Our “stop the beast’’ strategy of relying on dams and other barriers to block Asian carp has two very big drawbacks.
It doesn’t work, and it causes more harm than good, according to a river ecologist and researcher.
Over a century of experience with the common carp has demonstrated how ineffective any barrier is in stopping non-native species in Minnesota waters.
We have also learned that we harm the native species we need to control the invaders when we fragment a river, said Luther Aadland, Ph.D., a river ecologist with the Minnesota Department of Natural Resource’s stream restoration program.
“The best strategy in my view is to protect the native species and provide a functional system so they can compete with and prey on the non-native species,’’ said Aadland.
He spoke in Granite Falls the Friday before last about how the removal of the Minnesota Falls dam on the Minnesota River can benefit native species, and help us control invasive species.
Minnesota has roughly 1,300 dams on its larger waterways and another 2,500 on smaller streams.
Dams are one of the factors responsible for what some are calling the sixth mass extinction in the earth’s history. The extinction rate for freshwater species is five times that of the extinction rate for creatures on land.
“Dams are probably the biggest cause of extinction, period,’’ he said when speaking of the freshwater species being lost. “So if are really worried about native species, putting up barriers probably isn’t a good strategy.’’
Native fish depend on the ability to migrate. Once a river system is fragmented by a dam, native species lose access to spawning and other habitat. The mussel species that depend on specific species of fish and their free movement lose out too.
While we bemoan the extinction of creatures in faraway lands, we are hardly aware that species like freshwater mussels- critical to water quality and river health- are disappearing too.
In the Minnesota River, one-half of the 43 species of mussels native to it are no longer found in the main channel.
Dams create silt-filled reservoirs that concentrate nutrients and warm the water, creating the conditions for blue-green algae to flourish. Non-native species like Asian carp tolerate these harsh conditions far better than native species.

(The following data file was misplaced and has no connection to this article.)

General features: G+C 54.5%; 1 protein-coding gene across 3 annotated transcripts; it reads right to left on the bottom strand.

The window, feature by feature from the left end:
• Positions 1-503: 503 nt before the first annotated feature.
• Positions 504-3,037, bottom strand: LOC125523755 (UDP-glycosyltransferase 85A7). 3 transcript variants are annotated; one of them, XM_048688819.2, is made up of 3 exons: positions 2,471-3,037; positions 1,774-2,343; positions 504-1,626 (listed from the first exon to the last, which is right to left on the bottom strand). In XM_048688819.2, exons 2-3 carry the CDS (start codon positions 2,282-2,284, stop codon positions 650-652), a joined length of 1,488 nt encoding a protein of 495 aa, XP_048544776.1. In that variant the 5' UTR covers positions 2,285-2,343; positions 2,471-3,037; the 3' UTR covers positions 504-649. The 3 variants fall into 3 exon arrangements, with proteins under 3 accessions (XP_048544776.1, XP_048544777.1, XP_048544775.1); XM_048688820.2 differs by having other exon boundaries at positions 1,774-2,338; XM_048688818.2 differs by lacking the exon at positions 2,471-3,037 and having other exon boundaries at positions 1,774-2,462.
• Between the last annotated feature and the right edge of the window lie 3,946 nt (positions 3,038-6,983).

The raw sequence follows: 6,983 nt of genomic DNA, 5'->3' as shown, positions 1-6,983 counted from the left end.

As for stopping Asian carp, there are 22 other ways that Asian carp can reach new waters besides upstream migration. On the Minnesota River, they will readily get by the dams now in place, he pointed out.
During flood conditions when these fish instinctively migrate upstream there are waters that bypass most dams.
The Granite Falls dam on the Minnesota River is 21-feet high, but during flood conditions there is only a five-foot elevation difference. Asian carp easily jump 10-feet high to reach new waters.
Page 2 of 2 - And during flood conditions, a glacial-era secondary channel carries onethird of the flow and connects the river by bypassing the dam.
The good news is that in healthy rivers, the native species do a very good job of controlling invasive species, according to Aadland.
The other good news is that nothing helps native fish communities re-establish themselves better than removing dams.
The evidence is right here, he said. The Pomme de Terre River reservoir below the Mill Pond dam in Appleton was dominated by bullheads and carp. With its removal after the 1997 flood, walleyes and channel catfish have returned and these game fish can now be caught all the way upstream to Morris.
Similar results are being seen in Dawson and Montevideo, where dams on the west branch of the Lac qui Parle and Chippewa Rivers have been removed.
Aadland said the removal of the Minnesota Falls dam this past winter will benefit shovelnose and lake sturgeon, paddlefish, walleye and sauger, and flathead catfish by opening up some of the best spawning habitat in the entire river system.
“This is a key area to not only the Minnesota River but also the Upper Mississippi because this is such unique habitat. These rapids and bedrock outcroppings are very important,’’ he said of the free-running river now restored.
The Minnesota River now runs free for 257 miles from Granite Falls to the Mississippi River, leading some to argue for at least a fish passage at the Granite Falls dam.
Del Wehrspann, a founder of CURE and river advocate, noted that the City of Granite Falls is in the process of replacing two small hydro-electric turbines in the municipal dam without so much as discussing the need for a fish passage. “With all we know…,’’ he said, “Why isn’t this even considered.''